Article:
determinism
1.
The doctrine that every event has a cause. The usual explanation of this is that for every event, there is some antecedent state, related in such a way that it would break a law of nature for this antecedent state to exist yet the event not to happen. This is a purely metaphysical claim, and carries no implications for whether we can in principle predict the event (see chaos ). The main interest in determinism has been in assessing its implications for free will . However, quantum physics is essentially indeterministic, yet the view that our actions are subject to quantum indeterminacies hardly encourages a sense of our own responsibility for them. See also dilemma of determinism, libertarianism (<
2.
(biological) The view that our genetic inheritance constrains and makes inevitable our development as persons with a variety of traits. At its silliest the view postulates such entities as a gene predisposing people to poverty, and it is the particular enemy of thinkers stressing the parental, social, and political determinants of the way we are. See also gene, sociobiology.

Philosophy dictionary. . 2011.

Look at other dictionaries:

  • Determinism — • A name employed by writers, especially since J. Stuart Mill, to denote the philosophical theory which holds, in opposition to the doctrine of free will, that all man s volitions are invariably determined by pre existing circumstances Catholic… …   Catholic encyclopedia

  • determinism — DETERMINÍSM s.n. Teorie, concepţie potrivit căreia fenomenele sunt generate de înlănţuiri de cauze şi efecte, prin condiţionări şi legităţi prin interacţiuni necesare şi repetitive. – Din fr. déterminisme. Trimis de IoanSoleriu, 01.09.2004. Sursa …   Dicționar Român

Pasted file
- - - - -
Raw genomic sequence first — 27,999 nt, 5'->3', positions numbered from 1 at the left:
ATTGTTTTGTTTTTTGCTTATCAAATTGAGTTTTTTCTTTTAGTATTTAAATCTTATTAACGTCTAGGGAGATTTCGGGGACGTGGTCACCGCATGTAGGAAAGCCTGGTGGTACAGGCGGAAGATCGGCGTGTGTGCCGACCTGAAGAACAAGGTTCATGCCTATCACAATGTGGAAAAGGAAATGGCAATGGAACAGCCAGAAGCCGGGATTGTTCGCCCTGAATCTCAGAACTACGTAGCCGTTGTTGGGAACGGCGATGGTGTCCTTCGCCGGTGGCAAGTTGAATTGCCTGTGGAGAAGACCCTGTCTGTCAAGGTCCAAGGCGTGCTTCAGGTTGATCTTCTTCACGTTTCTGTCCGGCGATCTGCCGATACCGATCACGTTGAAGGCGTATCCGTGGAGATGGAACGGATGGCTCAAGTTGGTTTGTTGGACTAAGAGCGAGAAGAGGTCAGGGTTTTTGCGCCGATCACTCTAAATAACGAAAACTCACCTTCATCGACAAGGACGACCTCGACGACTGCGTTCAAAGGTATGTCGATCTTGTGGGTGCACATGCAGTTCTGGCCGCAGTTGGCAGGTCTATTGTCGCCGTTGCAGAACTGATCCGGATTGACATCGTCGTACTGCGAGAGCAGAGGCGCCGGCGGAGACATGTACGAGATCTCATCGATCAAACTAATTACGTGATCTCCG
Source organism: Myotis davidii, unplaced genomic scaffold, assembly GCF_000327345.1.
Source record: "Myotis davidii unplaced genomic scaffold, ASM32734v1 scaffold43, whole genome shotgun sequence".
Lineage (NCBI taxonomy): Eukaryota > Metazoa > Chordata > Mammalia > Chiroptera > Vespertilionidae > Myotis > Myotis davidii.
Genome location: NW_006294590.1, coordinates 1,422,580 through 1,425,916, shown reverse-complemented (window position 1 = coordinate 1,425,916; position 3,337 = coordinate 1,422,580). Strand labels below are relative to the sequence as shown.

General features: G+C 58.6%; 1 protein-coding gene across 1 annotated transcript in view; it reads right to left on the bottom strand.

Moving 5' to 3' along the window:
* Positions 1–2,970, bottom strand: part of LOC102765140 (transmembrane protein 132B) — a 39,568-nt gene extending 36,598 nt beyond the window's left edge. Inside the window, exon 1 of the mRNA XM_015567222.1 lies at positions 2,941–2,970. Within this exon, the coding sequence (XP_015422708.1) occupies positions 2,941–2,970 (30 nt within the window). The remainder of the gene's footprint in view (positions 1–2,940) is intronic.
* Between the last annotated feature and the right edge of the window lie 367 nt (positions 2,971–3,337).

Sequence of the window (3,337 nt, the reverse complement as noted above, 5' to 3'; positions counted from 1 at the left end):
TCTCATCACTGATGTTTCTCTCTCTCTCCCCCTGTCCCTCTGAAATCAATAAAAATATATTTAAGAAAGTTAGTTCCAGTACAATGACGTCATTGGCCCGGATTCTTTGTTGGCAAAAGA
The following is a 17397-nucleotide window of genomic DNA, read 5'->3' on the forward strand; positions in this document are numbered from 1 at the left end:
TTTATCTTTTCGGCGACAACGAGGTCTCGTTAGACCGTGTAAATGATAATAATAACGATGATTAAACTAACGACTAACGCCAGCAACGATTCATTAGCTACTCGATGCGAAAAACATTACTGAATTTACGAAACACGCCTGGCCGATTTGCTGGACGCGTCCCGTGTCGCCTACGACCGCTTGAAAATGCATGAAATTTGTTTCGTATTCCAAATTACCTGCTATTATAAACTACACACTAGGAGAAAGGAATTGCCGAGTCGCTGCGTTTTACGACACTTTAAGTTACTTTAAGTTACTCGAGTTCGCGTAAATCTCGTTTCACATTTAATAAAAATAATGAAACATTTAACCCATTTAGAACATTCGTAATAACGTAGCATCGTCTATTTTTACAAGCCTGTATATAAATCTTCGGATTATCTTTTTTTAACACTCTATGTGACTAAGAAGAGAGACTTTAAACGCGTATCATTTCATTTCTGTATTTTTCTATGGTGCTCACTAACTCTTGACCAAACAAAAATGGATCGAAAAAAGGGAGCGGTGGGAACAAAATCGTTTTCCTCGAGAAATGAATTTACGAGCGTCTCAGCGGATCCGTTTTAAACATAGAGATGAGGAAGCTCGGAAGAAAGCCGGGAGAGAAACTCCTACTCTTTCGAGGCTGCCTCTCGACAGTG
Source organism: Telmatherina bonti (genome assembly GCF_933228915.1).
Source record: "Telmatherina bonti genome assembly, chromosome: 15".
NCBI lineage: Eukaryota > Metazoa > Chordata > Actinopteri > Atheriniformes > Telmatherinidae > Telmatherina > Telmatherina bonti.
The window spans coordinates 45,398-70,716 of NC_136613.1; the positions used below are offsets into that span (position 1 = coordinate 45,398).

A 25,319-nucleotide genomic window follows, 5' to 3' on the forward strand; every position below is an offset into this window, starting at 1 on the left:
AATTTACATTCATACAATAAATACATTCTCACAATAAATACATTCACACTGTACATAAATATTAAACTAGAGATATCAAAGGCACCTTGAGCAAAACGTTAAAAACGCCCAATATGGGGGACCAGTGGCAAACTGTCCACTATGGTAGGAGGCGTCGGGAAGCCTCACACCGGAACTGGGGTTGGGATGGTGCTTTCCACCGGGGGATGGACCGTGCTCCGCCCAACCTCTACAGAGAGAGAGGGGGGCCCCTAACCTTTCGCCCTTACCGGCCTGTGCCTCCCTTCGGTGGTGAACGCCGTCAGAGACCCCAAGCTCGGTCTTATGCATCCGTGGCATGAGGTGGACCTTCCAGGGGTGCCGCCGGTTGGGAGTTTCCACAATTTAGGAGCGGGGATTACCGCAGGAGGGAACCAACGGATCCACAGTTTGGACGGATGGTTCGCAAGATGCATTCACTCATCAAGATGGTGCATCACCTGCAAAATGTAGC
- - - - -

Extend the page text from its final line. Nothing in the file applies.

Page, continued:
• determinism —    Determinism concerning human beings is the thesis that every action performed by a human is determined, that is, antecedently caused or fixed, by something else. The something else might be another agent, one s genes, one s upbringing, a prior …   Christian Philosophy

  • Determinism — De*ter min*ism, n. (Metaph.) The doctrine that the will is not free, but is inevitably and invincibly determined by motives, preceding events, and natural laws. [1913 Webster] Its superior suitability to produce courage, as contrasted with… …   The Collaborative International Dictionary of English

  • Determinism — (biological) …   Philosophy dictionary

  • determinism — 1846, in theology (lack of free will); 1876 in general sense of doctrine that everything happens by a necessary causation, from Fr. déterminisme, from Ger. Determinismus, perhaps a back formation from Praedeterminismus (see DETERMINE (Cf.… …   Etymology dictionary

  • determinism — [dē tʉr′mi niz΄əm, ditʉr′mi niz΄əm] n. the doctrine that everything, including one s choice of action, is the necessary result of a sequence of causes determinist n., adj. deterministic adj. deterministically adv …   English World dictionary

  • Determinism — This article is about the general notion of determinism in philosophy. For other uses, see Determinism (disambiguation). Not to be confused with Fatalism, Predeterminism, or Predictability. Certainty series …   Wikipedia

  • determinism — determinist, n., adj. deterministic, adj. deterministically, adv. /di terr meuh niz euhm/, n. 1. the doctrine that all facts and events exemplify natural laws. 2. the doctrine that all events, including human choices and decisions, have… …   Universalium

  • determinism — also known as soft determinism and championed by Hume, is a theory which holds that free will and determinism are compatible. According to Hume, free will should not be understood as an absolute ability to have chosen differently under exactly… …   Mini philosophy glossary

  • Determinism —    Karl Marx’s theory of historical materialism, his predictions (for example concerning the increasing immiserization of the poor and the collapse of capitalism), and Marxist laws of history/ capitalism all lead to the issue of determinism.… …   Historical dictionary of Marxism

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